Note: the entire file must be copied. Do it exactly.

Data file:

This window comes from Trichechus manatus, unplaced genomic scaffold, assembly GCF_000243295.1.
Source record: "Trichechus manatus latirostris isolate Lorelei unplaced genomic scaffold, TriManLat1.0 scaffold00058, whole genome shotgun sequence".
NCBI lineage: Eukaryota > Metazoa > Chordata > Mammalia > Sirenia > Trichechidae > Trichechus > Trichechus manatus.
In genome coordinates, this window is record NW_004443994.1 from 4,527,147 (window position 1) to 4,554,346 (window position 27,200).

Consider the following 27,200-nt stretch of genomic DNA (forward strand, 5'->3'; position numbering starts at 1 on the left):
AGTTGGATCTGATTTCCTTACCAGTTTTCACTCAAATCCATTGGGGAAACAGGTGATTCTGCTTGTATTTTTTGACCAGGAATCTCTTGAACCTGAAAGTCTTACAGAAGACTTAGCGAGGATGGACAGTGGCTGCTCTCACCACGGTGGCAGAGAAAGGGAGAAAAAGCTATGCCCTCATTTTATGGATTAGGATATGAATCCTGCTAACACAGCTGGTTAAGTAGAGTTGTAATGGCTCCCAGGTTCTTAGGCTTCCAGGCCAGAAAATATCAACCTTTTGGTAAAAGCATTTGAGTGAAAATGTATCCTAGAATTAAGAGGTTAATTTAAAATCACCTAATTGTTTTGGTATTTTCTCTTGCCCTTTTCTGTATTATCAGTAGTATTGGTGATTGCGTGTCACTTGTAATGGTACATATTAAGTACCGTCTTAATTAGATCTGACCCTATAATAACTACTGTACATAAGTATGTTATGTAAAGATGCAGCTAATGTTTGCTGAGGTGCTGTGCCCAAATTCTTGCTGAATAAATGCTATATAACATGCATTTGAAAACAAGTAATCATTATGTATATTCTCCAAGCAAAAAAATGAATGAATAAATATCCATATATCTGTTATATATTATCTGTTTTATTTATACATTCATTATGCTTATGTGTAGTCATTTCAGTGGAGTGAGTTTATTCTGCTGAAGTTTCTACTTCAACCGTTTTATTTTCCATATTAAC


This window comes from Trichechus manatus, unplaced genomic scaffold, assembly GCF_000243295.1.
Source record: "Trichechus manatus latirostris isolate Lorelei unplaced genomic scaffold, TriManLat1.0 scaffold00058, whole genome shotgun sequence".
NCBI lineage: Eukaryota > Metazoa > Chordata > Mammalia > Sirenia > Trichechidae > Trichechus > Trichechus manatus.
In genome coordinates, this window is record NW_004443994.1 from 4,527,147 (window position 1) to 4,554,346 (window position 27,200).

Consider the following 27,200-nt stretch of genomic DNA (forward strand, 5'->3'; position numbering starts at 1 on the left):
AGTTGGATCTGATTTCCTTACCAGTTTTCACTCAAATCCATTGGGGAAACAGGTGATTCTGCTTGTATTTTTTGACCAGGAATCTCTTGAACCTGAAAGTCTTACAGAAGACTTAGCGAGGATGGACAGTGGCTGCTCTCACCACGGTGGCAGAGAAAGGGAGAAAAAGCTATGCCCTCATTTTATGGATTAGGATATGAATCCTGCTAACACAGCTGGTTAAGTAGAGTTGTAATGGCTCCCAGGTTCTTAGGCTTCCAGGCCAGAAAATATCAACCTTTTGGTAAAAGCATTTGAGTGAAAATGTATCCTAGAATTAAGAGGTTAATTTAAAATCACCTAATTGTTTTGGTATTTTCTCTTGCCCTTTTCTGTATTATCAGTAGTATTGGTGATTGCGTGTCACTTGTAATGGTACATATTAAGTACCGTCTTAATTAGATCTGACCCTATAATAACTACTGTACATAAGTATGTTATGTAAAGATGCAGCTAATGTTTGCTGAGGTGCTGTGCCCAAATTCTTGCTGAATAAATGCTATATAACATGCATTTGAAAACAAGTAATCATTATGTATATTCTCCAAGCAAAAAAATGAATGAATAAATATCCATATATCTGTTATATATTATCTGTTTTATTTATACATTCATTATGCTTATGTGTAGTCATTTCAGTGGAGTGAGTTTATTCTGCTGAAGTTTCTACTTCAACCGTTTTATTTTCCATATTAAC